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Replying to Mysterious disappearance of AF 447


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CHamilton

Posted 27 May 2014 - 03:08 PM

How Statisticians Found Air France Flight 447 Two Years After It Crashed Into Atlantic

 

After more than a year of unsuccessful searching, authorities called in an elite group of statisticians. Working on their recommendations, the next search found the wreckage just a week later.

Lawrence Stone and colleagues from Metron Scientific Solutions in Reston, Virginia,... are statisticians who were brought in to re-examine the evidence after four intensive searches had failed to find the aircraft. What’s interesting about this story is that their analysis pointed to a location not far from the last known position, in an area that had almost certainly been searched soon after the disaster. The wreckage was found almost exactly where they predicted at a depth of 14,000 feet after only one week’s additional search.

Today, Stone and co explain how they did it. Their approach was to use a technique known as Bayesian inference which takes into account all the prior information known about the crash location as well as the evidence from the unsuccessful search efforts. The result is a probability distribution for the location of the wreckage.

 

 


PRR 60

Posted 19 May 2012 - 10:43 AM

Air France almost pulls off another stall!

http://www.flightglo...tactics-372060/

Yikes!

What is the first thing taught in flight school? View and trust your instruments.

jis

Posted 19 May 2012 - 09:06 AM

Air France almost pulls off another stall!

http://www.flightglo...tactics-372060/

jis

Posted 10 December 2011 - 10:39 AM

What was finally determined to have happened to Air France 447 can be seen in this Popular Mechanics article. Extremely serious pilot error causing loss of control and stall. The aircraft itself would have recovered if the pilots had not lost situational awareness as completely as they apparently did.

And Here is the discussion thread on airliners.net.

jis

Posted 31 July 2011 - 10:38 AM

Early indications seem to be that the pitot tubes failed, possibly with ice. Pitot probes are always heated, so I'm sure we'll see something about that. Now the question is if the pilot flying responded correctly. The first thing a pilot learns is stall recovery, and the one thing they have to do is lower the nose, and add full power. The engines were operating normal. Several times the pilot flying raised the nose which upset the situation. It remains to be seen if he knew if they were in a stall. Obviously his airspeed information was not accurate.

Hopefully it's not the same as the Colgan crash in Buffalo. That was totally the pilots' fault.

The Thales Pitot Tubes were known to have this problem, and at least 10 other flights had experienced similar problem (and even in bad weather) (both Airbus and Boeing aircrafts) and recovered. That particular type of Pitot Tube is not used by any responsible airline any more. Air France was in the process of replacing them when this event occurred and even the very aircraft involved was supposed to get the replacement Pitot Tubes before its next flight! Some sections of the press have alleged that they and the French in general dragged their feet for a while since after all Thales is an upstanding French company. Just allegedly mind you. No matter which way you look at it, two and a half French companies are in a bit of a soup it would seem.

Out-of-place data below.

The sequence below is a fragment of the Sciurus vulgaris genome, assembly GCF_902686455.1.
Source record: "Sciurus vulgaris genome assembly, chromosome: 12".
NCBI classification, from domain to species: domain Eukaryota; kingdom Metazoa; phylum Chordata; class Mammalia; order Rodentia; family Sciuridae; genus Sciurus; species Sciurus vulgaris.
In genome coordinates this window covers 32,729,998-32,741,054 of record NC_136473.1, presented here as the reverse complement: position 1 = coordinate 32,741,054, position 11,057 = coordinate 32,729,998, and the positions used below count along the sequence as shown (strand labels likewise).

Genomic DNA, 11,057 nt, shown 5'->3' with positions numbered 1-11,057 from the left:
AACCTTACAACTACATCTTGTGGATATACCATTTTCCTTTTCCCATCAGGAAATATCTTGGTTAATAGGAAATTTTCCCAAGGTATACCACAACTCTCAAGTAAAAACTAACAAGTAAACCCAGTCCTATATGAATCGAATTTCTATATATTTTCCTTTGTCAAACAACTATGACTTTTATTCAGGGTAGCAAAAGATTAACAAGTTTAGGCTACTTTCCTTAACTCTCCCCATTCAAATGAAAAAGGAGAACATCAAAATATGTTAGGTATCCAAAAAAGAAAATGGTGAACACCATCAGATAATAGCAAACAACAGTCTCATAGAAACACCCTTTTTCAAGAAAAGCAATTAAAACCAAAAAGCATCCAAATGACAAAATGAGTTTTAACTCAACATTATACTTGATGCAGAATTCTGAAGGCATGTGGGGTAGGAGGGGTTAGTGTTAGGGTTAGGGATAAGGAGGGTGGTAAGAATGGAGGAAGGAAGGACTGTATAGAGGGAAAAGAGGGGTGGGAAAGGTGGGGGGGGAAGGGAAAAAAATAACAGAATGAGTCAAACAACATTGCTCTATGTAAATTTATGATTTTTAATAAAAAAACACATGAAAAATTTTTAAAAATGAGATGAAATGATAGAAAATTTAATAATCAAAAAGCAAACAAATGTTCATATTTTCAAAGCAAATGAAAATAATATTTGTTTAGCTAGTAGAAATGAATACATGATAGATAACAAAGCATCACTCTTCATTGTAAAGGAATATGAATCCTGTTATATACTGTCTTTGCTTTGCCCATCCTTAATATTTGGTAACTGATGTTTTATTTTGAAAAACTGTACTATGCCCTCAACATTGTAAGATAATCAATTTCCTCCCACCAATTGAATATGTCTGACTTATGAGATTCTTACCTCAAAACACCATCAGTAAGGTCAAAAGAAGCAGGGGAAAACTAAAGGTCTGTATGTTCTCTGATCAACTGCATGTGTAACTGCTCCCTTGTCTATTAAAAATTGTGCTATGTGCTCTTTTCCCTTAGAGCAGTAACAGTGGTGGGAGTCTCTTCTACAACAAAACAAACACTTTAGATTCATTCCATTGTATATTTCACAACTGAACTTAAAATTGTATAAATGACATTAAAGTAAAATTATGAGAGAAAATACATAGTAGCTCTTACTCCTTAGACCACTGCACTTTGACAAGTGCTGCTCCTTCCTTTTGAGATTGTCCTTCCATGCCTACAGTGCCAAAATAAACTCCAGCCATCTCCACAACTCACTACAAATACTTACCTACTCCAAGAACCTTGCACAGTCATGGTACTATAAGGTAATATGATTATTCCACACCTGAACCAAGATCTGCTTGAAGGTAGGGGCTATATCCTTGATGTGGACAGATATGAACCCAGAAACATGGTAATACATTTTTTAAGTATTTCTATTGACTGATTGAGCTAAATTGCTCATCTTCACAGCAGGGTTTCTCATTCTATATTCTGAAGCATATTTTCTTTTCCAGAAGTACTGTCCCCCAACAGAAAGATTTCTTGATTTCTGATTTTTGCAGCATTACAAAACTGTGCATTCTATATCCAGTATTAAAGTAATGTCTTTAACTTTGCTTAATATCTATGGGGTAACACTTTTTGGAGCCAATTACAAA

amtrakwolverine

Posted 31 July 2011 - 02:09 AM

Another flight Birgenair Flight 301 crashed due to blocked pitot tubes. They can be blocked by other things then just ice.

Birgenair Flight 301 http://en.wikipedia....nair_Flight_301

saxman

Posted 30 July 2011 - 10:04 PM

Early indications seem to be that the pitot tubes failed, possibly with ice. Pitot probes are always heated, so I'm sure we'll see something about that. Now the question is if the pilot flying responded correctly. The first thing a pilot learns is stall recovery, and the one thing they have to do is lower the nose, and add full power. The engines were operating normal. Several times the pilot flying raised the nose which upset the situation. It remains to be seen if he knew if they were in a stall. Obviously his airspeed information was not accurate.

Hopefully it's not the same as the Colgan crash in Buffalo. That was totally the pilots' fault.

jis

Posted 29 July 2011 - 04:52 PM

There weren't any announcements, but I would guess that falling at 10,000 feet per minute that they knew that something wasn't right.

Absolutely terrifying - of course it's easy to think rationally about it while sitting at a comfortable desk.

I wonder how much the passengers felt, other than a feeling of falling into an air pocket. Afterall even the pilots did not quite understand it, even with the altimeter whizzing away in front of them.

RyanS

Posted 29 July 2011 - 04:15 PM

There weren't any announcements, but I would guess that falling at 10,000 feet per minute that they knew that something wasn't right.

Absolutely terrifying - of course it's easy to think rationally about it while sitting at a comfortable desk.

jis

Posted 29 July 2011 - 03:53 PM

The third interim report is now out from BEA, and it give an event by event description of what happened with a complete time-line, and frankly it is scary reading. Seems like there were a series of individually recoverable events that cascaded together to lead to disaster with possibly inadequate pilot training and cockpit management playing a significant part.

The report can be found at: http://www.bea.aero/...llet2011.en.pdf

Safety Recommendations at: http://www.bea.aero/...llet2011.en.pdf

The passengers never knew anything was amiss since no announcements were made.

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